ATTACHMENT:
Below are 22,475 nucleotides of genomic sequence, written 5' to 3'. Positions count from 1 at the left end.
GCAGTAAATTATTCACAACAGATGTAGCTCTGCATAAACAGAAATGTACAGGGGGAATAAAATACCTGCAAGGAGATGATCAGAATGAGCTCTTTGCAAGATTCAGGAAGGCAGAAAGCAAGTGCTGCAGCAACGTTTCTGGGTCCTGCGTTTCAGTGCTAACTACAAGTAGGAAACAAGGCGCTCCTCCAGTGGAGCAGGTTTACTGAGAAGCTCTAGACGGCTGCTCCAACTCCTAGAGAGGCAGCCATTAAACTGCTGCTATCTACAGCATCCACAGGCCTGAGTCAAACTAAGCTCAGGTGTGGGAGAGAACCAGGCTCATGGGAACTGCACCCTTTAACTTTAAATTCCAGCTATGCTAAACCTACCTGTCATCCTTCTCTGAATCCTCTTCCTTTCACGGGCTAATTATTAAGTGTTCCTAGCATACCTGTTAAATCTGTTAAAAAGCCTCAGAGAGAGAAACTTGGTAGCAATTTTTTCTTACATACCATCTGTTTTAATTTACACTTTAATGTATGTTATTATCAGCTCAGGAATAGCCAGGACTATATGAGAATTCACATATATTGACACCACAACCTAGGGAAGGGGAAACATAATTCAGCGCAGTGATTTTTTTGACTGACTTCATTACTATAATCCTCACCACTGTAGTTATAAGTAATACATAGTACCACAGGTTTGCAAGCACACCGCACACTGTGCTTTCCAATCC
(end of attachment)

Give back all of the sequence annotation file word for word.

Below are 22,475 nucleotides of genomic sequence, written 5' to 3'. Positions count from 1 at the left end.
GCAGTAAATTATTCACAACAGATGTAGCTCTGCATAAACAGAAATGTACAGGGGGAATAAAATACCTGCAAGGAGATGATCAGAATGAGCTCTTTGCAAGATTCAGGAAGGCAGAAAGCAAGTGCTGCAGCAACGTTTCTGGGTCCTGCGTTTCAGTGCTAACTACAAGTAGGAAACAAGGCGCTCCTCCAGTGGAGCAGGTTTACTGAGAAGCTCTAGACGGCTGCTCCAACTCCTAGAGAGGCAGCCATTAAACTGCTGCTATCTACAGCATCCACAGGCCTGAGTCAAACTAAGCTCAGGTGTGGGAGAGAACCAGGCTCATGGGAACTGCACCCTTTAACTTTAAATTCCAGCTATGCTAAACCTACCTGTCATCCTTCTCTGAATCCTCTTCCTTTCACGGGCTAATTATTAAGTGTTCCTAGCATACCTGTTAAATCTGTTAAAAAGCCTCAGAGAGAGAAACTTGGTAGCAATTTTTTCTTACATACCATCTGTTTTAATTTACACTTTAATGTATGTTATTATCAGCTCAGGAATAGCCAGGACTATATGAGAATTCACATATATTGACACCACAACCTAGGGAAGGGGAAACATAATTCAGCGCAGTGATTTTTTTGACTGACTTCATTACTATAATCCTCACCACTGTAGTTATAAGTAATACATAGTACCACAGGTTTGCAAGCACACCGCACACTGTGCTTTCCAATCC